4 min. read
The phrase “mobile first” has become something of a business cliché – many claim to have mobile-first strategies, but the evidence suggests that they are missing the mark. Simply having a mobile website that displays adequately on a smart phone screen is not true mobile first marketing.
The penalties for ignoring mobile
Some time ago, Google promised to prioritize mobile-optimized websites in their search results. Indeed, this pledge has been reflected in the search algorithms since April 2015 – which means that your mobile-optimized competitors may have been realizing an SEO advantage for more than two years already.
Google’s mobile-first prioritization is not some kind of tactic to drive take-up of Android phones either. It actually reflects the preferences of your target audiences – particularly those under the age of 34. Mobile internet traffic first overtook traditional desktop devices back in January 2014 – and has continued to increase ever since. Mobile now accounts for 65% of digital media time, relegating desktop devices to a secondary role.
Do not be fooled. These usage statistics are not tied solely to the legendary “millennial” generation – everyone is moving towards mobile-first internet engagement.
Delivering mobile friendly marketing is imperative – otherwise, you simply cannot connect with your target market. So, what should your mobile first marketing strategy look like?
Plan for smaller screens
The latest smartphones have remarkably large screens – at least compared to their early predecessors. Despite this, even the enormous Samsung Galaxy Note is nothing in comparison to the 13”+ on the average notebook computer.
Your website and marketing materials need to take account of this limited screen real estate. So before planning a massive hi-res website, remember that the majority of your mobile visitors will not appreciate it.
Get your mobile design right
The choice of artwork, graphics and layout has always been important to website success, and nothing has changed in the age of mobile first marketing. Your design team needs to work with the reduced real estate, building a framework that uses every pixel effectively.
Always remember that although mobile optimization can be used to boost search engine rankings, the most important factor of all is customer satisfaction. Your marketing assets – including your website – need to communicate key information quickly and effectively. In reality, this is simply common sense – even on the desktop, your customers don’t waste time.
Don’t lose people on loading times
There are other limitations that need to be considered. Mobile devices have less processing power available for instance, potentially limiting the complexity of content. Similarly, your design team will need to carefully plan files sizes of content. Cellular networks typically offer much less bandwidth, increasing the time required to download rich media like videos – users won’t wait too long for your content to load.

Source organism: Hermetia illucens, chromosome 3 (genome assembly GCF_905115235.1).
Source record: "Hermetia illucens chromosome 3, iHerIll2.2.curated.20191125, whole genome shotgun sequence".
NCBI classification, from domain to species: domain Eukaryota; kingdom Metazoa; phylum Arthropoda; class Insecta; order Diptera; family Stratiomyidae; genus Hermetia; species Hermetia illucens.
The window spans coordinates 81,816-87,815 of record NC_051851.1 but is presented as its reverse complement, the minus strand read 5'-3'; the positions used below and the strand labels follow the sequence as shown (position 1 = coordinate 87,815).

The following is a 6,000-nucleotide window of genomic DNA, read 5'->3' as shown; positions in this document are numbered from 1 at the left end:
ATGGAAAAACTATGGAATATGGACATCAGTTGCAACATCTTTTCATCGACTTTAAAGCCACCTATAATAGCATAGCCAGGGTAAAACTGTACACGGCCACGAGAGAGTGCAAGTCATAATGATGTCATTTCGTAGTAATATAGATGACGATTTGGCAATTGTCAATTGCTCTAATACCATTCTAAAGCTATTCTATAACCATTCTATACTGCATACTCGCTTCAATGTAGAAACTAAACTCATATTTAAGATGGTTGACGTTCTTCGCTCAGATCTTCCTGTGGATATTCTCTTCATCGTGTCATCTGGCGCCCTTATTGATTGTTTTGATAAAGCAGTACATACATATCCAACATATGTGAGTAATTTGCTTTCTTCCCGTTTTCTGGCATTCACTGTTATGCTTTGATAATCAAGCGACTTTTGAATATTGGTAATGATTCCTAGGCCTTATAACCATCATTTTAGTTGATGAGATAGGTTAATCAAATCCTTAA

Personalize messaging and content
The issue of mobile content is not just to do with reduced download speeds. With capped contracts, some users are very careful about not breaching their data allowances downloading content of little interest or value.
Despite being targeted at small screen portable devices, the same basic principles apply to your mobile first marketing strategy. Your potential customers expect personalized messaging tailored to their interests and preferences.
Using the insights gathered from your social listening and general customer profiling to build messages that resonate with your target personas. Then ensure that they are properly optimized for transmission and display on mobile devices.
The relevance of your messaging is even more crucial when you consider how people view their phones. Much more than simply a device for making calls or surfing the web, smartphones are seen as an extension of self – people manage their lives from their handset, and they resent irrelevant intrusions by scatter-gun marketing.
Don’t say too much
Google (and readers) may prefer long form content, but you must be careful when targeting mobile users. Yes, they will read longer content on their tiny screens, but it must be extremely well-written.
Take time to choose your words carefully. Trim unnecessary jargon and wasted words. Cut everything so nothing remains but the core message of your asset. Which is what you should be doing with all your written assets anyway, even for those not directly intended for mobile marketing.
You may find that your copywriter has to work more closely with your designers to ensure that words are arranged in such a way that screen real estate is maximized, without compromising the overall message.
Social as a gateway to mobile first marketing
Social media is the gateway to your mobile-optimized website. Nearly 80% of social media time is spent on phones and tablets, which means that every asset shared on Twitter, Facebook or Instagram must be targeted for mobile screens first. Yes, the experience on desktop clients may be less satisfying, but these users now represent a minority audience – don’t ignore them, but don’t prioritize them either (unless you are targeting a very, very specific desktop-using audience).
With this in mind, social media should become an even more important part of your mobile first marketing strategy. Of course, people still read email on their mobile, and you should optimize both message and landing page for mobile devices. But don’t forget just how much traffic can be realized from well-targeted social media marketing campaigns.
The more you understand your target audience, the better able you will be to design mobile campaigns that reach them.